This project is one of a number that are in competition for funding from the NERC Great Western Four+ Doctoral Training Partnership (GW4+ DTP). The NERC GW4+ DTP involves the four research-intensive universities across the South West – Bath, Bristol, Cardiff and Exeter â and six Research Organisation partners.Â For further details about the programme please see www.bristol.ac.uk/gw4plusdtp
Studentships will be awarded on the basis of merit and will commence in September 2014. For eligible students the award will cover UK/EU tuition fees and an annual stipend (in 2013/14 this was Â£13,726 for full-time students, pro rata for part-time students) for three and a half years.
Dr Iain Hartley, College of Life and Environmental Sciences, University of Exeter, Exeter
Dr Gabriel Yvon-Durocher, College of Life and Environmental Sciences, University of Exeter, Environmental Sustainability Institute, Penryn
Dr Tim Smyth, Plymouth Marine Laboratory, Plymouth
Project description:Â Determining how microbial respiration responds to temperature is essential for predicting how terrestrial and marine ecosystems will respond to 21st century climate change. For example, warming-induced carbon release from soils has been identified as one of the most important positive feedbacks to climate change. However, short- and long-term responses of microbial respiration to warming have been shown to differ dramatically, raising the potential for acclimation within individuals, adaptation within populations, and changes in microbial community structure to modify the direct effects of temperature on respiratory physiology. For soil and marine systems, a wide range of effects have been observed with microbial community responses being shown to both reduce and increase the direct impacts of warming on respiration. However, determining why such contrasting results have been observed has been challenging and developing a unifying theory to explain the responses remains elusive.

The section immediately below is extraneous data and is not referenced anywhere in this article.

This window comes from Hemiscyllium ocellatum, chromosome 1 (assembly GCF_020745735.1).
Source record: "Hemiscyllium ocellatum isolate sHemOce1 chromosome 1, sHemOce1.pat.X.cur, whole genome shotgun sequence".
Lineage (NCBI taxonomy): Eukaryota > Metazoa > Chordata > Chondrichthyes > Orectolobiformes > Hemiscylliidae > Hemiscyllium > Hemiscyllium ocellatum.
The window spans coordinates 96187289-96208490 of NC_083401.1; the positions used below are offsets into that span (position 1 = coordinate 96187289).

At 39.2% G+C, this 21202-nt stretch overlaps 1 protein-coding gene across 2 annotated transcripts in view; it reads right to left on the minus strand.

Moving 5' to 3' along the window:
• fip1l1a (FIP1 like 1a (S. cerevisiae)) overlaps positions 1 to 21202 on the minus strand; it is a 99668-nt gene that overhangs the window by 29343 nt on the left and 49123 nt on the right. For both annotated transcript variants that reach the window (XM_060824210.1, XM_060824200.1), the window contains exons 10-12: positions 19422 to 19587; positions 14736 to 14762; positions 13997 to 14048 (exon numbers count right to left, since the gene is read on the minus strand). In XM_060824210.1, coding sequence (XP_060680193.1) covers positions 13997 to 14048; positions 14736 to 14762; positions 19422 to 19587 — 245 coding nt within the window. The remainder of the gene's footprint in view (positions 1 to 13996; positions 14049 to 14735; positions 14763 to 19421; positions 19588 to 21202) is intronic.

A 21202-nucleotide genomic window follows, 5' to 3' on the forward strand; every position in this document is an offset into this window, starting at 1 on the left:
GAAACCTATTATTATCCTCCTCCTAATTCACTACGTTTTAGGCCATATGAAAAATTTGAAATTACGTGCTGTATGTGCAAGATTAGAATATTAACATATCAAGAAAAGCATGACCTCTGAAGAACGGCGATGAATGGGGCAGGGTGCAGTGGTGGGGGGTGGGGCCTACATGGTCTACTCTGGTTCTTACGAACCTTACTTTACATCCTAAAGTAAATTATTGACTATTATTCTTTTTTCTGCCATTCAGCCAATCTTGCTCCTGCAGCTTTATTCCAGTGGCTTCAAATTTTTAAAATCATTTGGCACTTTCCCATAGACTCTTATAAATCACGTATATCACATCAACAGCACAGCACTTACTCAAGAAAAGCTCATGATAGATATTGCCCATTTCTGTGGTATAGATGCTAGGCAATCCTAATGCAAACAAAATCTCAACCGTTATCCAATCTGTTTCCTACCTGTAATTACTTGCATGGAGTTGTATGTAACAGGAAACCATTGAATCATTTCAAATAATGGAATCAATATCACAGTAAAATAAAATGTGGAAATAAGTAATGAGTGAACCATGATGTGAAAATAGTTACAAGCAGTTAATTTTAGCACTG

Models from metabolic theory, developed by Yvon-Durocher, predict a direct coupling between the size distribution of organisms and community metabolic flux and have the potential to yield significant insight into mechanistic basis of the coupling between microbial community structure and system respiration. These models have the potential to significantly enhance the capacity of process-based biogeochemistry models to predict the response of community respiration warming â a factor that currently remains highly uncertain. However, they have not currently been adequately tested in a range of environments. This project will make high-resolution, detailed measurements of the microbial size distribution and rates of community respiration under a range of warming scenarios in experimental mesocosms that represent both soil and marine microbial communities. Soils are highly heterogeneous environments, with factors such as chemical and physical protection, and moisture contents affecting the availability of organic matter to microbes. Combining soil-based experiments with studies of heterotrophic activity in an aqueous medium represents a potentially powerful approach for developing fundamental understanding. This work will yield significant insight into the similarities and differences in the mechanisms that link community structure and ecosystem functioning across aquatic and terrestrial environments.
The knowledge and understanding developed will be directly applicable to modelling terrestrial and marine feedbacks to climate change. For example, it would be possible to scale up the findings from the marine work to the global level using satellite derived products such as temperature and ocean colour. This could uniquely give a broad overview of the metabolic status of the global ocean, which is currently a contentious issue.
Closing date: 10th January 2014